Why Wentworth can't be turned into LIV Golf 'battleground' in BMW PGA
Seventeen LIV Golf players, led by Lee Westwood, Sergio Garcia, Ian Poulter and Patrick Reed, are in the field for the Rolex Series event, making it the most significant week by far since the breakaway circuit was launched by Greg Norman.
It felt awkward when only four LIV Golf players teed up in the Genesis Scottish Open at The Renaissance Club earlier in the year after a suspension from that event was “temporarily stayed”, with that matter not set to be resolved until February.
Meantime, in comparison, it’s a small army of so-called rebels teeing up on this occasion and, as a result, there can be no denying that it’s going to be an awkward week at the Surrey venue due to the current fragmented state of the game.
Rory McIlroy has already come out and said it will be “hard to stomach” seeing so many LIV Golf players in the field while Matt Fitzpatrick feels it will be “odd, a bit weird and disappointing”.
Martin Kaymer had been due to be among the LIV Golf contingent but one of the 2012 Ryder Cup heroes has decided that he does not want to deal with any animosity that might be in the air.
"There will be friction there, that's why I'm not going," Kaymer told Golf Digest last week. "I don't need to go to a place where, feel-wise, you're not that welcome. They don't say it, but [it's there].
"I do love the European Tour and I do like Wentworth; I think it's a flagship event that people like to participate in, but, under those circumstances, I try to stay in the area where the energy is high, where the energy is positive.”
By all accounts, the energy was anything but positive when Garcia, the Ryder Cup’s record points scorer, launched an expletive-laden rant at DP World Tour players when he teed up in the BMW International Open in Germany earlier in the year.
'This tour is s***, you're all f***ed, should have taken the Saudi money," the Spaniard was reported to have shouted in the locker-room in Munich and he was at it again during last week’s LIV Golf event in Boston, won by Dustin Johnson with an eagle in a play-off against Joacquin Niemann and Anirban Lahiri.
"I’m sure some guys will be tense about it (because) we’re going to go out there and play; what I’m going to do is support the European Tour and that’s all I can do. Whoever doesn't like it, too bad for them," said Garcia on this occasion. Really?
For a variety of reasons, the BMW PGA Championship is easily one of the best events on the DP World Tour and, due to Wentworth being so close to London, the crowds will be out in force on the West Course.
The vast majority will be supportive of the likes of Westwood, Poulter and all the other English players in the LIV Golf camp because, quite rightly, they will always appreciate how well they’ve flown their country’s flag around the world.
Look at every single thread about golf at the moment, though, and you will see the sport has been divided like never before and, therefore, it’s inevitable that the odd unsavoury comment is going to be heard.
Each of the LIV Golf players has been told they would not be welcome to play in Wednesday’s celebrity pro-am while they’ve also been advised not to wear LIV Golf clothing. In addition, they won’t be in featured groups in the opening two rounds.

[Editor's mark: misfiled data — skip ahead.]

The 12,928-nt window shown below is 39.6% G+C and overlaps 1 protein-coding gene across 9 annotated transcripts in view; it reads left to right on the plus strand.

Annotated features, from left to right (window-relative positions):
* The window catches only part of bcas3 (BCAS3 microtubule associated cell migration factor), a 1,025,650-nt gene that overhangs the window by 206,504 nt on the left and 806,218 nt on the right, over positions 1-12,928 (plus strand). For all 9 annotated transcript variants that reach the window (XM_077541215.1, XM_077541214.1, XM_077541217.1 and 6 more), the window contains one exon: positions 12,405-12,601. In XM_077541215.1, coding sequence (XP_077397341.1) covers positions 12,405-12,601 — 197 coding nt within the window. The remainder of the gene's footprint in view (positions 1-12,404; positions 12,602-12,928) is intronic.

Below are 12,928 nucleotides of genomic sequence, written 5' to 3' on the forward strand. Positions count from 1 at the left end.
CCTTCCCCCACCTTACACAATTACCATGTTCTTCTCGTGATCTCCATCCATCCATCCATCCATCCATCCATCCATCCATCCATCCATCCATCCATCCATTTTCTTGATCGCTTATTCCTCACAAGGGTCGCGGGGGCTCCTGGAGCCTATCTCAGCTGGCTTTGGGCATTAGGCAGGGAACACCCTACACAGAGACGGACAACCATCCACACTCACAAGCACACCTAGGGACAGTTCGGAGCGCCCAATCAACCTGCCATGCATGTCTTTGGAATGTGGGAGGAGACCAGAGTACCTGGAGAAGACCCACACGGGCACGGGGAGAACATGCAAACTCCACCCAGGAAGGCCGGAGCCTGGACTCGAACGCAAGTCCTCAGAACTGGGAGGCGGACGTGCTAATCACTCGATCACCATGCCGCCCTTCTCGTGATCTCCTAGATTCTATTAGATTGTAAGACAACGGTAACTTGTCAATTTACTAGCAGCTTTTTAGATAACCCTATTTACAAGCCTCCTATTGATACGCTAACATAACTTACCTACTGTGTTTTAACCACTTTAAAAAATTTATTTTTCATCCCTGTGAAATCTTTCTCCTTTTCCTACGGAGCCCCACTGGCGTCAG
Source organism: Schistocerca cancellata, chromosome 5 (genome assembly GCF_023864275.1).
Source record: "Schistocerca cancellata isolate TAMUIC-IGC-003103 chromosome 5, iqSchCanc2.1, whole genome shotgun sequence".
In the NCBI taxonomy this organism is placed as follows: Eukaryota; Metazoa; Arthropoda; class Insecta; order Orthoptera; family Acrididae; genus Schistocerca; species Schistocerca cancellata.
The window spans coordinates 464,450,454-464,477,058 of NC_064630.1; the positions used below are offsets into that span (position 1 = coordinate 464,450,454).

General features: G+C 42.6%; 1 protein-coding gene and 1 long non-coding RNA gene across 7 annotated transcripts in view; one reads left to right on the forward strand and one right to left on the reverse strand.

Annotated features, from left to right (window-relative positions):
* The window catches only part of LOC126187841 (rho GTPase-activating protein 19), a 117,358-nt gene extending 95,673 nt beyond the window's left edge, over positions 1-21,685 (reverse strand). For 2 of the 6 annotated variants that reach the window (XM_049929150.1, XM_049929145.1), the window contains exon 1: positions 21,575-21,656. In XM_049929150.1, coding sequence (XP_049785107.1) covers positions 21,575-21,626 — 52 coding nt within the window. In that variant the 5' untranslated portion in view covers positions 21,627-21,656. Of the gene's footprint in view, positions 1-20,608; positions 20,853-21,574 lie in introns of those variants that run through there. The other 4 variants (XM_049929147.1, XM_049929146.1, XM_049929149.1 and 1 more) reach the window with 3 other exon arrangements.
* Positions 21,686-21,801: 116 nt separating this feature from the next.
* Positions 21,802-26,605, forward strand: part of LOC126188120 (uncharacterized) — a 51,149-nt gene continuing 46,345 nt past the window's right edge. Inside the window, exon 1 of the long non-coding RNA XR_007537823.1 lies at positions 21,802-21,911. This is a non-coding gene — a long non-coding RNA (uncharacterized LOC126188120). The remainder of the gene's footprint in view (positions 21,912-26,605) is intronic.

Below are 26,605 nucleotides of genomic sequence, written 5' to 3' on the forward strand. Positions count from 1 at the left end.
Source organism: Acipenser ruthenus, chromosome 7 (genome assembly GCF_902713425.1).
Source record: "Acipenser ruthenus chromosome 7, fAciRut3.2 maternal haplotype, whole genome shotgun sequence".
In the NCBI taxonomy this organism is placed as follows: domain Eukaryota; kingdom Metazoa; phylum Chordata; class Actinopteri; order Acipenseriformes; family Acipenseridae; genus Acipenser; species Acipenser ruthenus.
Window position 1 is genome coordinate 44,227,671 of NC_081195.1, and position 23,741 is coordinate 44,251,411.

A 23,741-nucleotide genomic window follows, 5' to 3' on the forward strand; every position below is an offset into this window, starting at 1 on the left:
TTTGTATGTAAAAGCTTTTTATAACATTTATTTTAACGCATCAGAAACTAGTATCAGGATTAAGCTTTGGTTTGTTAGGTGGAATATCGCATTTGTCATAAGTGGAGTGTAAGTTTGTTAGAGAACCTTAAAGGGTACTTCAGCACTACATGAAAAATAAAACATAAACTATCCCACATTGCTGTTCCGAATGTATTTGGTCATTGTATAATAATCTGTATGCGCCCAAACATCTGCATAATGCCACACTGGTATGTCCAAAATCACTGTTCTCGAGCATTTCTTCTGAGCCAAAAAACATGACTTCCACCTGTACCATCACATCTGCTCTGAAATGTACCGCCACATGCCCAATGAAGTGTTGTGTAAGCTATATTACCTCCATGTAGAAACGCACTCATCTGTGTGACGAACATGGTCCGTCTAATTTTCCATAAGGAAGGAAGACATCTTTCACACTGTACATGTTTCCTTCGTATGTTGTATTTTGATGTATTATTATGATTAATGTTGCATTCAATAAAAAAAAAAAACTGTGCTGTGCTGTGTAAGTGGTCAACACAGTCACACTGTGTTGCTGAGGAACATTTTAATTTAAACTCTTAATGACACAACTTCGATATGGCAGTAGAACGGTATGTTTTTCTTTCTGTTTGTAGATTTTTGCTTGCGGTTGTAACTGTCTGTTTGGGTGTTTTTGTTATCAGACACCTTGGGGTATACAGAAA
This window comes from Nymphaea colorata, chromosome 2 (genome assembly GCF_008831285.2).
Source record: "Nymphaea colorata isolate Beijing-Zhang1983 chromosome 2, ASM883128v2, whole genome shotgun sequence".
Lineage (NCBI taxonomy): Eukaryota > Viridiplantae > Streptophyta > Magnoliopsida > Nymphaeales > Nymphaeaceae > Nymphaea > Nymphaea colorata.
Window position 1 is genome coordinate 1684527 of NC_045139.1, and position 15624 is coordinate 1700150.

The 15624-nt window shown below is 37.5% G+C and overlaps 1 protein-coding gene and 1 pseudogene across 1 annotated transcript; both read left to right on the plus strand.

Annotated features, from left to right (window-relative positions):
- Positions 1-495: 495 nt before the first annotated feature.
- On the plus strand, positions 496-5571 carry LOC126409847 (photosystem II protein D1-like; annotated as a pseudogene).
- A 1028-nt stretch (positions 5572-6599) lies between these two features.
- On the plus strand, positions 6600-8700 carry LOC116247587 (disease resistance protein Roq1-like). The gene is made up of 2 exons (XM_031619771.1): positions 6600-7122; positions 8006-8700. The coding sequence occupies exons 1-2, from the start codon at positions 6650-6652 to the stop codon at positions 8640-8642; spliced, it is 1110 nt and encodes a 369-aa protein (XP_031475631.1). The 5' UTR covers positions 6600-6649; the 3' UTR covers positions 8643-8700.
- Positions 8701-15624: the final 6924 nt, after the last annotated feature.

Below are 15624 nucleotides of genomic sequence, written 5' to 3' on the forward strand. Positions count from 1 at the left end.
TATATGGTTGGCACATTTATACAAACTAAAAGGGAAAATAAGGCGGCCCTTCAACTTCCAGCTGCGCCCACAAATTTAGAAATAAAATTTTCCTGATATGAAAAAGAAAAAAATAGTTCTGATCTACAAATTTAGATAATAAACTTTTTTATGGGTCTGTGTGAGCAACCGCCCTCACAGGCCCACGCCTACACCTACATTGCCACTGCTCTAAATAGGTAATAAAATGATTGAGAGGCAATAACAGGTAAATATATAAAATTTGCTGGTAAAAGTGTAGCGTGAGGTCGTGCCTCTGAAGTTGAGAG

With newly-crowned FedEx Cup winner McIlroy and US Open champion Fitzpatrick being joined by the likes of Jon Rahm, Viktor Hovland, Shane Lowry, Adam Scott, Tyrrell Hatton, Tommy Fleetwood and 2021 winner Billy Horschel, it certainly doesn’t need to be all about LIV Golf this week.
It’s inevitable, though, that it will command a lot of the focus, with Norman claiming an exciting end to the breakaway circuit’s latest event had given “golf a heartbeat today”.
He’s entitled to his opinion, of course, but, for an awful lot of people, Oliver Wilson’s win in the DP World Tour’s Made in HimmerLand event in Denmark earlier in the day was easily golf’s best story over the weekend.
The Englishman made his breakthrough when springing a huge shock on Scottish soil to win the 2014 Alfred Dunhill Links Championship but, like so many others, discovered golf can be a real bitch.
He’d dropped back outside the world’s top 700 but handled his slide with dignity, never gave up on himself and, helped by holing two outrageous birdie putts on the back nine on Sunday, became a winner again.
His emotional post-round interview was a timely reminder of what this great game should always be about, players grinding it out to achieve goals, whether little or big, and not having a safety net of a guaranteed pay-day.
It will be galling for the majority of 2021 Challenge Tour graduates, including Craig Howie, to be sitting it out at Wentworth this week at the expense of the LIV Golf players. A good week, after all, in the $8 million event could easily have been career-changing.
Though definitely not everyone, lots of others in the field will share McIlroy’s sentiment about such a heavy rebel presence, but one thing simply can’t be allowed to happen and that is our great game being tarnished by bad behaviour.
The sport is not in a good spot right now, but one of the showpiece stages is not the place for oil to be tossed on the fire.
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